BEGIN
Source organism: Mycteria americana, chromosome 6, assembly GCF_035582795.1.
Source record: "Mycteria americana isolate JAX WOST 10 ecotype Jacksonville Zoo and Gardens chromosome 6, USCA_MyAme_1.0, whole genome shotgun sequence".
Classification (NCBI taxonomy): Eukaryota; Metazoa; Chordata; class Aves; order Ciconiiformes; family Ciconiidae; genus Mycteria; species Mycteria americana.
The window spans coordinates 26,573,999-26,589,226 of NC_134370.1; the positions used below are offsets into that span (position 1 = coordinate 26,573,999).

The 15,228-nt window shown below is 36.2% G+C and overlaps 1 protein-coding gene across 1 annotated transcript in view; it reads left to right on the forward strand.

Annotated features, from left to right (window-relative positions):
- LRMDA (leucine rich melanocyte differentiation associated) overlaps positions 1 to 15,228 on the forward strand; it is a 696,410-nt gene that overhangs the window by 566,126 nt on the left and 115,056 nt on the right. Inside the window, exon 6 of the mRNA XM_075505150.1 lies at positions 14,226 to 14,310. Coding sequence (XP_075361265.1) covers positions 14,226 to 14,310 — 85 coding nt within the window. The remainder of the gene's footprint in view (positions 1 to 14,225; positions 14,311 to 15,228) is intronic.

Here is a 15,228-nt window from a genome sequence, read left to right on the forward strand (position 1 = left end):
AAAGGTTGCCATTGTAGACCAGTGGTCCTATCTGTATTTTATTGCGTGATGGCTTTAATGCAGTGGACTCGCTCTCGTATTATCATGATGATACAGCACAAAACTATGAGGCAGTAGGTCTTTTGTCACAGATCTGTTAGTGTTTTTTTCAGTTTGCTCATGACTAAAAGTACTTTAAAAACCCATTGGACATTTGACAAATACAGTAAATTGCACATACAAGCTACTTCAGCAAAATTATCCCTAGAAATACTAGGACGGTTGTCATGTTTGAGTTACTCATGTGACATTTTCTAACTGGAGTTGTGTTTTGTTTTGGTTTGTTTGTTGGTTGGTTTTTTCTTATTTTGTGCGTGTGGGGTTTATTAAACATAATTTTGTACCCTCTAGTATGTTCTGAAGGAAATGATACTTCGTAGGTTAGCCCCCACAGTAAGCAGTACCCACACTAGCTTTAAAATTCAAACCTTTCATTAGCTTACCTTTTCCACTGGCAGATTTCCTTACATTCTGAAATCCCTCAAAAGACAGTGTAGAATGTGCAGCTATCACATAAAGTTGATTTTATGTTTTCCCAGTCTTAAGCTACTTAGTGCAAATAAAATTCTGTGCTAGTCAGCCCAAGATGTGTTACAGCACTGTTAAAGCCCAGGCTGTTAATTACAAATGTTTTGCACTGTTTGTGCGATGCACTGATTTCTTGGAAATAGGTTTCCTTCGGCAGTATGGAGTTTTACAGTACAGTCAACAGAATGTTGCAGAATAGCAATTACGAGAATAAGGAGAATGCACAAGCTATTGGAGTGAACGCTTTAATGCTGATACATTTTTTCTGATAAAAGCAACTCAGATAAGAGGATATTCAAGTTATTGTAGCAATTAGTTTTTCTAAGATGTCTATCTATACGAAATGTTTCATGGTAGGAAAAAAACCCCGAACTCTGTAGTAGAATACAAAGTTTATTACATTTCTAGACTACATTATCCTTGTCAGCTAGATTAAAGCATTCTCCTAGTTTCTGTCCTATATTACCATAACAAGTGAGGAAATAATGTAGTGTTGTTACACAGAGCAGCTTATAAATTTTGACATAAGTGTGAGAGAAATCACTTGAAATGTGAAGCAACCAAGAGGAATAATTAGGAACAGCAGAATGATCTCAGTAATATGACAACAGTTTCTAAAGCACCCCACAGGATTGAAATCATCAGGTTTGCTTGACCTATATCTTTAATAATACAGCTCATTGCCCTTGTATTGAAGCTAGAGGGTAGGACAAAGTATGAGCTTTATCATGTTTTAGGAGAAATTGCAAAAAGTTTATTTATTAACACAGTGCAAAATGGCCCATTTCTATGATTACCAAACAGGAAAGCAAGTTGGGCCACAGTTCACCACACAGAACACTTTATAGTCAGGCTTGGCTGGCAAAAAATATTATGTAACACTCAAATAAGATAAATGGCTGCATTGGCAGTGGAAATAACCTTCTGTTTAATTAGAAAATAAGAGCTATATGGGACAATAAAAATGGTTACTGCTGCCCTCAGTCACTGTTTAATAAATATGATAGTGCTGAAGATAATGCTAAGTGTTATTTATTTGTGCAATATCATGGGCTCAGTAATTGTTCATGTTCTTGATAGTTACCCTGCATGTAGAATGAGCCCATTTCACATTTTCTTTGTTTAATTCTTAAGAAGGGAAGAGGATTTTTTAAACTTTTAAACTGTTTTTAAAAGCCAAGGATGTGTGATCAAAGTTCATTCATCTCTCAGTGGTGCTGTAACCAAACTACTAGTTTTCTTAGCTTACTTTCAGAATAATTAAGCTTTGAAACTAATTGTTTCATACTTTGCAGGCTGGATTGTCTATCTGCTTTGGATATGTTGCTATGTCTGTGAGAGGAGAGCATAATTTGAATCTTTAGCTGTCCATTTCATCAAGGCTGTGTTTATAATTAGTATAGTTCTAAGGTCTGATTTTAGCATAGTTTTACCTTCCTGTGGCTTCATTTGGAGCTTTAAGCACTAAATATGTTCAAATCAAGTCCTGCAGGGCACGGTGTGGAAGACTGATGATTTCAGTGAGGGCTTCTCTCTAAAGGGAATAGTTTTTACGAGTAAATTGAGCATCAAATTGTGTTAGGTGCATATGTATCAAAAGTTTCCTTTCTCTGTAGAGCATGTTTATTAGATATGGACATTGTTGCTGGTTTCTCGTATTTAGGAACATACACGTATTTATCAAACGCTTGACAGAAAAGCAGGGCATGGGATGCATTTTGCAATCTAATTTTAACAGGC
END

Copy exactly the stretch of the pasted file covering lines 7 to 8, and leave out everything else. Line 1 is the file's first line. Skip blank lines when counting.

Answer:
- LRMDA (leucine rich melanocyte differentiation associated) overlaps positions 1 to 15,228 on the forward strand; it is a 696,410-nt gene that overhangs the window by 566,126 nt on the left and 115,056 nt on the right. Inside the window, exon 6 of the mRNA XM_075505150.1 lies at positions 14,226 to 14,310. Coding sequence (XP_075361265.1) covers positions 14,226 to 14,310 — 85 coding nt within the window. The remainder of the gene's footprint in view (positions 1 to 14,225; positions 14,311 to 15,228) is intronic.

Here is a 15,228-nt window from a genome sequence, read left to right on the forward strand (position 1 = left end):